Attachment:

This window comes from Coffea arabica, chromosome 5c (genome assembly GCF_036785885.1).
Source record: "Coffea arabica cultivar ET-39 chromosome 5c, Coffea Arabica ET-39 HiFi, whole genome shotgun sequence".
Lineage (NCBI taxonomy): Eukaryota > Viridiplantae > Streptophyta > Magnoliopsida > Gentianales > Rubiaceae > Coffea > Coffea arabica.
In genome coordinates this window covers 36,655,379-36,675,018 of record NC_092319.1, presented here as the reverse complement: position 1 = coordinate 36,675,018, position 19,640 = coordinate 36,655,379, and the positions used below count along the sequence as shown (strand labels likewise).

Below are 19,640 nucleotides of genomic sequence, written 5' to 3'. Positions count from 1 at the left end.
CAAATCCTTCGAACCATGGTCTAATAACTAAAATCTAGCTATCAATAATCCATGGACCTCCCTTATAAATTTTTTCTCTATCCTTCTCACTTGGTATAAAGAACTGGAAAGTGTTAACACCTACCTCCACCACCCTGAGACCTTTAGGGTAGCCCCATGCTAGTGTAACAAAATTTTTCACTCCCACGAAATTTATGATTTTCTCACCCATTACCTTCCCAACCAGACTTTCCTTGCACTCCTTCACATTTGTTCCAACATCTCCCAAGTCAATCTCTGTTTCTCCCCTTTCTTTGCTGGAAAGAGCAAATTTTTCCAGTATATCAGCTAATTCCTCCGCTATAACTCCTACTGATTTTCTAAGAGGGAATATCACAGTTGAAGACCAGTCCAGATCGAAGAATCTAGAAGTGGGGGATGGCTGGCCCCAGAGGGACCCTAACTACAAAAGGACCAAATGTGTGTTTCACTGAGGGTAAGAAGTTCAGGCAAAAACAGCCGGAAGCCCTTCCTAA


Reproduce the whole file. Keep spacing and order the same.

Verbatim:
This window comes from Coffea arabica, chromosome 5c (genome assembly GCF_036785885.1).
Source record: "Coffea arabica cultivar ET-39 chromosome 5c, Coffea Arabica ET-39 HiFi, whole genome shotgun sequence".
Lineage (NCBI taxonomy): Eukaryota > Viridiplantae > Streptophyta > Magnoliopsida > Gentianales > Rubiaceae > Coffea > Coffea arabica.
In genome coordinates this window covers 36,655,379-36,675,018 of record NC_092319.1, presented here as the reverse complement: position 1 = coordinate 36,675,018, position 19,640 = coordinate 36,655,379, and the positions used below count along the sequence as shown (strand labels likewise).

Below are 19,640 nucleotides of genomic sequence, written 5' to 3'. Positions count from 1 at the left end.
CAAATCCTTCGAACCATGGTCTAATAACTAAAATCTAGCTATCAATAATCCATGGACCTCCCTTATAAATTTTTTCTCTATCCTTCTCACTTGGTATAAAGAACTGGAAAGTGTTAACACCTACCTCCACCACCCTGAGACCTTTAGGGTAGCCCCATGCTAGTGTAACAAAATTTTTCACTCCCACGAAATTTATGATTTTCTCACCCATTACCTTCCCAACCAGACTTTCCTTGCACTCCTTCACATTTGTTCCAACATCTCCCAAGTCAATCTCTGTTTCTCCCCTTTCTTTGCTGGAAAGAGCAAATTTTTCCAGTATATCAGCTAATTCCTCCGCTATAACTCCTACTGATTTTCTAAGAGGGAATATCACAGTTGAAGACCAGTCCAGATCGAAGAATCTAGAAGTGGGGGATGGCTGGCCCCAGAGGGACCCTAACTACAAAAGGACCAAATGTGTGTTTCACTGAGGGTAAGAAGTTCAGGCAAAAACAGCCGGAAGCCCTTCCTAA